When it comes to traveling through a lot of territory in a limited amount of time and for the maximum amount of value and care, escorted tours still rule the road. Tour offerings are becoming more and more inventive, spots visited that much more exotic, and the age range for these sojourns is growing ever younger, according the U.S. Tour Operators Association (USTOA). The average age for tour passengers is 53, according to recent USTOA survey, and 16 is the average passenger age for student tours.
An Interview with Insight Vacation’s Marc Kazlauskas
Travel-Intel talked to Insight Vacation’s president, Marc Kazlauskas, for a deeper look at this changing mode of travel and found some surprising facts about where the escorted tour market is going.
1. Travel-Intel: What are some of the salient elements about your company that separate your product and operations from other group tour operators?
MK: In fact, we really have no comp. Insight sits between mass-market supplier and a deluxe tour operator. We’re playing in our own space. We fit perfectly in “premium category” with a consistency in top hotel classes, lots of inclusions, meals, 40-seat coach and smaller group size of 30-32. Whether you are touring Northern Spain, central Russia or the U.S. canyon lands it’s a consistent product.
2. Travel-Intel: If you specialize in one area or one type of tour what would those be?
MK: We’re totally focused on escorted tours – These have a director, set departures, itineraries and dates. Other companies might handle other offerings, say independent travel or river cruises. We cover all of Europe – and have more than 90 tours in 42 countries, and just introduced India this year. But we made our mark in Europe. We’re growing with Americans in tours of North American but we sell through all English speaking countries so it’s possible for Americans to be traveling through the U.S. with Aussies and Kiwis. That’s an awesome way to experience your own country.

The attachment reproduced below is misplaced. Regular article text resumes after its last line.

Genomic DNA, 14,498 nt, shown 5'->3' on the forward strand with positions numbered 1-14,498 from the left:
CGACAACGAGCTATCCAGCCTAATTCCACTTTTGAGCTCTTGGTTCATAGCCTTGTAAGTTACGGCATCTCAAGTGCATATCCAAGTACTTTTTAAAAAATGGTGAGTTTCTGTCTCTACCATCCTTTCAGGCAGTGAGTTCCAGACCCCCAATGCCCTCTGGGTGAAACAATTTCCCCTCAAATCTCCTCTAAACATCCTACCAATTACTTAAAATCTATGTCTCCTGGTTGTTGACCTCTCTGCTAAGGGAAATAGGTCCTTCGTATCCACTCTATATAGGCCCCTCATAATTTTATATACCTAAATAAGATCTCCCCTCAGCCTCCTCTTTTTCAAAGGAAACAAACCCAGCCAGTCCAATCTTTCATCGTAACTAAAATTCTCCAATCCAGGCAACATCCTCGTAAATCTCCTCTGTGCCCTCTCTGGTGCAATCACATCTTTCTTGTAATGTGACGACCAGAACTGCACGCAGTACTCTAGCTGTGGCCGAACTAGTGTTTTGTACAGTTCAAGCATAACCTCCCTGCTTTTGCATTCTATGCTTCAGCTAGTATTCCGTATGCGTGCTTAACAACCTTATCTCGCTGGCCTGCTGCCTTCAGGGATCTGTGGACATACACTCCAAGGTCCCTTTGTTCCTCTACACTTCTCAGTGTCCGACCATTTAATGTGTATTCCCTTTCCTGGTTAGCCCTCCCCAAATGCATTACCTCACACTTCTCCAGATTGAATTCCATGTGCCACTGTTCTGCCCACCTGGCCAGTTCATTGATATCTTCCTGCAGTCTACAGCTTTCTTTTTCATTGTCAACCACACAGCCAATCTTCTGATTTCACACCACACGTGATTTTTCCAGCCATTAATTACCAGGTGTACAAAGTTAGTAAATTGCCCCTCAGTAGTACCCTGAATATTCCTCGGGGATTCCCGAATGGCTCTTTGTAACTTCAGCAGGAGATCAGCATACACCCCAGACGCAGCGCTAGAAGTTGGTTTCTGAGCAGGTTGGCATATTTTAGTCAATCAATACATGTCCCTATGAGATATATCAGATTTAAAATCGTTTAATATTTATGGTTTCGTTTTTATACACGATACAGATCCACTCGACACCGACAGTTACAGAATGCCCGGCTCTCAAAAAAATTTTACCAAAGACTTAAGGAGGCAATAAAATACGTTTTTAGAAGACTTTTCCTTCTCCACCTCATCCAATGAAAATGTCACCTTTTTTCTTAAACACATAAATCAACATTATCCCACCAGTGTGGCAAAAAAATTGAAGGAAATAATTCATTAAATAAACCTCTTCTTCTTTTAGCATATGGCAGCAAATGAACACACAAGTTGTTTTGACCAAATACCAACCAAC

We’ve been in business for 35 years, though with 100% focus on Europe. Now looking east toward India.
3. Travel-Intel: What changes or trends in the group tour business have your seen over the past, say, seven years?
MK: When it comes to trends we are seeing an interest in more regional specific areas – not just Italy, but Sicily; not just France but southern France.
4. Travel-Intel: Where do you think the group tour business is heading? What kinds of new tours or new approaches might we expect to see in the coming years in this business – and in your business?
MK: We are seeing new destinations that are just opening up and Americans have not traveled to them en mass. The Ukraine and Crimea, for instance. These are places most tourists would not go to on their own. But we are offering these destinations this year and we are seeing lot of interest.
5. Travel-Intel: How would you characterize the essence of your tour approach, the market it serves, and the persona that buys?
MK: We have a two-product line: Premium and Gold and there is some overlap. In the Premium market, the traveler is someone who has traveled to, say, Europe, but wants to experience it now for a great price and with lots inclusions and no worries. The Gold traveler is someone who loves the travel experience, traveler multiple times a year, has a high disposal income, and may have traveled to the destination before but now wants to have everything done for him or her. This way they have all their luggage handled and the transportation and hotels done for them and they get to see a lot of must sees, including sights they would not be able to get into on their own. We have special relationships in these places and there are no lines, no waiting. It’s considered time well spent.